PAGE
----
In his latest Swing States column, Walter Shapiro grapples with the question of why campaign issue coverage is not only “yawn-inducing” but also, often, wrong about what future presidents will do in office. He pins the blame on the “obtuse literalness” of much of that reporting: its reliance on position papers and official statements, and its absence of journalistic imagination. It’s an incisive phrase, and it gets at what Shapiro aptly calls “a chronic journalistic malady—passivity when it comes to framing stories about issues.”

Issue coverage that goes where the campaigns lead and no further—that cedes the agenda to the campaigns—is a real problem, and the more active, more creative issues coverage that Shapiro calls for is well worth striving for. (Disclosure: I edited the column, which amounted to moving around a few punctuation marks and putting it into CJR house style.)

But I want to offer a defense of workaday, literal-minded reporting on position papers and official statements as well. That’s because, much of the time, those papers and statements are pretty good guides to what aspiring office-holders will do. There’s some relevant research on this point, which Jonathan Bernstein summarized for Washington Monthly earlier this year:

Political scientists, however, have been studying this question for some time, and what they’ve found is that out-and-out high-profile broken pledges like George H. W. Bush’s are the exception, not the rule. That’s what two book-length studies from the 1980s found. Michael Krukones in Promises and Performance: Presidential Campaigns as Policy Predictors (1984) established that about 75 percent of the promises made by presidents from Woodrow Wilson through Jimmy Carter were kept. In Presidents and Promises: From Campaign Pledge to Presidential Performance (1985), Jeff Fishel looked at campaigns from John F. Kennedy through Ronald Reagan. What he found was that presidents invariably attempt to carry out their promises; the main reason some pledges are not redeemed is congressional opposition, not presidential flip-flopping. Similarly, Gerald Pomper studied party platforms, and discovered that the promises parties made were consistent with their postelection agendas. More recent and smaller-scale papers have confirmed the main point: presidents’ agendas are clearly telegraphed in their campaigns.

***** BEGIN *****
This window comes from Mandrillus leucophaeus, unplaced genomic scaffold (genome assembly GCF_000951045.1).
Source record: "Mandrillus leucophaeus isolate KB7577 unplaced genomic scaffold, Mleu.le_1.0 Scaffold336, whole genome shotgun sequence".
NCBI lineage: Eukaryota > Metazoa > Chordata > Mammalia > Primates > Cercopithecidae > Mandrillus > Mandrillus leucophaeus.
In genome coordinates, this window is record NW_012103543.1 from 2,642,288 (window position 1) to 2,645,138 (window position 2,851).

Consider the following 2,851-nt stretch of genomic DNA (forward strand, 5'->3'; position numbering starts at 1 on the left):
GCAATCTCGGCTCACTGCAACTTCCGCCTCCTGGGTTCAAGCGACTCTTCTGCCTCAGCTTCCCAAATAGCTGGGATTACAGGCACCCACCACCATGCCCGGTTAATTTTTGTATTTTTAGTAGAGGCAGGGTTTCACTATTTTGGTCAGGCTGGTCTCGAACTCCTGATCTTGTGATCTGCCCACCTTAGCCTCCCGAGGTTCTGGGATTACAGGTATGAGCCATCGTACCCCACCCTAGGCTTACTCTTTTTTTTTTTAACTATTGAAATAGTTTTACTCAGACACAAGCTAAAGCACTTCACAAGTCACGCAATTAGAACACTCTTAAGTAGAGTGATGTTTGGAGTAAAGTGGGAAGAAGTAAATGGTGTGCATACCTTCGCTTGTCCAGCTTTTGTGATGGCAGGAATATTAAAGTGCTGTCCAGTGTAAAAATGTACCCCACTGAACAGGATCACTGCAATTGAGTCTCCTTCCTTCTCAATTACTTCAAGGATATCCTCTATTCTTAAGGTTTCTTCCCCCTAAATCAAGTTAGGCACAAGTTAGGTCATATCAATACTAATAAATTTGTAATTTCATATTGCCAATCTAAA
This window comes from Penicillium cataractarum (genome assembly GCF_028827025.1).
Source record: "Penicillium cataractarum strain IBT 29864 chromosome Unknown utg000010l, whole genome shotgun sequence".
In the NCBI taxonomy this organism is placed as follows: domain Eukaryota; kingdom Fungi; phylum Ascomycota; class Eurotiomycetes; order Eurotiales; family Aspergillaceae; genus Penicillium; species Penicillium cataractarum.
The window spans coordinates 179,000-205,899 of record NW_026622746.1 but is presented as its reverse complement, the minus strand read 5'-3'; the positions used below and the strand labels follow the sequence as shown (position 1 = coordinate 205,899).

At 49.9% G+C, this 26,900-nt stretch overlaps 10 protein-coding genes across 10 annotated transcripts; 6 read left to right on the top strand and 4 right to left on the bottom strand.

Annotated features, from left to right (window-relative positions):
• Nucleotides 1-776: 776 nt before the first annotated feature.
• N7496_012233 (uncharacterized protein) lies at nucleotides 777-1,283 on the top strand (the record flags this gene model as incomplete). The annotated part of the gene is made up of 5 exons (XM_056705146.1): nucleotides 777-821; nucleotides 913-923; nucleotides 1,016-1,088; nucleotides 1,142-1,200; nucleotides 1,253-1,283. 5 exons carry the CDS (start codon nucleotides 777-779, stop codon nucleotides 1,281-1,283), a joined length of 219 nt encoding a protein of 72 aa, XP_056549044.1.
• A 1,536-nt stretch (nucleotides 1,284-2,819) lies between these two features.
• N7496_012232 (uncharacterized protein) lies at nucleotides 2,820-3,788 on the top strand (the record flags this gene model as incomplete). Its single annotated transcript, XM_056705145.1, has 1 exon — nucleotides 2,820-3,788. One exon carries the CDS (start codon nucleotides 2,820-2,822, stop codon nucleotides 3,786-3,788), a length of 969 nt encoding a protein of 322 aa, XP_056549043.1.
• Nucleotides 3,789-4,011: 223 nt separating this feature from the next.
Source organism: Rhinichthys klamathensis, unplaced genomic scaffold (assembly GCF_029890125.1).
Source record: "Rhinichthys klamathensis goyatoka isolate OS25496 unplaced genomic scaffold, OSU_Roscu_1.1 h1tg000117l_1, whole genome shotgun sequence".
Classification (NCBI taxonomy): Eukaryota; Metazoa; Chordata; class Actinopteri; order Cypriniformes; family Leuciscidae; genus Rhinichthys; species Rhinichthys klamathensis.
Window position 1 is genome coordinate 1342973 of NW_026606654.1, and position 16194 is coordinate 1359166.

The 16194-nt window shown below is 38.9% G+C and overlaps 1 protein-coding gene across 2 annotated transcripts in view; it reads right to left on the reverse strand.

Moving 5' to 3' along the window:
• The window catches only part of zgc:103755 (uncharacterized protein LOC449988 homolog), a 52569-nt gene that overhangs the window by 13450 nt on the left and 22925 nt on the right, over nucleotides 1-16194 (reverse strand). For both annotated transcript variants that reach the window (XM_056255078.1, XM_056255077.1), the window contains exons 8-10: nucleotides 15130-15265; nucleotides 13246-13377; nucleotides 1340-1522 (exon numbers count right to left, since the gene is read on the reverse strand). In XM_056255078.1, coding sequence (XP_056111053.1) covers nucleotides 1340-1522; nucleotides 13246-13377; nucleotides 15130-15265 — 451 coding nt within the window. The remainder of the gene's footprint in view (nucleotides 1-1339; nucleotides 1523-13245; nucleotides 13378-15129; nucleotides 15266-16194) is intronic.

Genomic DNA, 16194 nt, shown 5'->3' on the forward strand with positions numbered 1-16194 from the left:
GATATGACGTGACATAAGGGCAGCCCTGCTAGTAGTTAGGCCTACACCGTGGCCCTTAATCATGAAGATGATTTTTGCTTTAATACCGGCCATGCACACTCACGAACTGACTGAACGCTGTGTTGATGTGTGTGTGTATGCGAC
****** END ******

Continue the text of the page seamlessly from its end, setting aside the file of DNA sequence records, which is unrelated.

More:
In short: most of the time, politicians do—or at least try to do—what they say they’ll do.

That isn’t to say that reporters should just be stenographers, or accept all campaign positions at face value. Exceptions to the rule do happen, and they can be anticipated by intelligent journalism. If memory serves, two of Barack Obama’s more blatant about-faces on domestic policy—his embrace of a healthcare mandate, and his abandonment of a critical line on NAFTA—were in fact anticipated by many media members, who noted that Obama’s original positions put him at odds with the elite policy consensus in his party.

Those flips may have been easy to predict, but a similarly skeptical approach might come in handy in harder cases. Bernstein writes that one reason presidents tend to make good on promises is that the same people who draft campaign proposals end up shaping official policy. As Shapiro notes, this rule of thumb was not much help in anticipating Obama’s foreign policy stance, because his leading campaign surrogates ended up playing little to no role in office. Entrepreneurial issue coverage during the campaign—coverage that was willing to take some risks in seeing the future—might have observed that since about the McKinley administration, the bipartisan institutional trend has been for the executive branch to consolidate power over foreign policy and national security issues, and to use that power aggressively. Advisers whose advice isn’t consistent with that trend are likely to become ex-advisers.

Some other to-be-sures: the more high-profile a position is, the harder it is to abandon. And, with few exceptions, positions on how to pursue a goal are lower-profile than whether to pursue it. Also, while politicians don’t often break promises, they do overpromise; presidents in particular need to make decisions about which of their statements from the campaign trail remain high priorities once they’re in office.

But even with all those caveats in mind, there remains a good case for taking campaign promises seriously. And as reporters try—as they should—to discern how politicians might respond to important challenges that aren’t being discussed on the campaign trail, they should take the promises that are being made into account. If Obama wins re-election, after all, the budget endgame he seeks from the Taxmageddon standoff will be shaped by the leverage he can wield in negotiations with Congress—but also by his repeated promises not to raise taxes on middle-class households. (There will be partisan disputes about what counts as a tax for the purposes of the promise, of course, but Obama is unlikely to discard the pledge.) Limited as position papers and official statements may be, for journalists trying to get onto the “Reality Track”, they’re a good place to start.

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Greg Marx is an adjunct lecturer at The Medill School and a facilitator with The OpEd Project. She served as an editorial board member, columnist, library director, and No. 2 in the features department of the Chicago Sun-Times.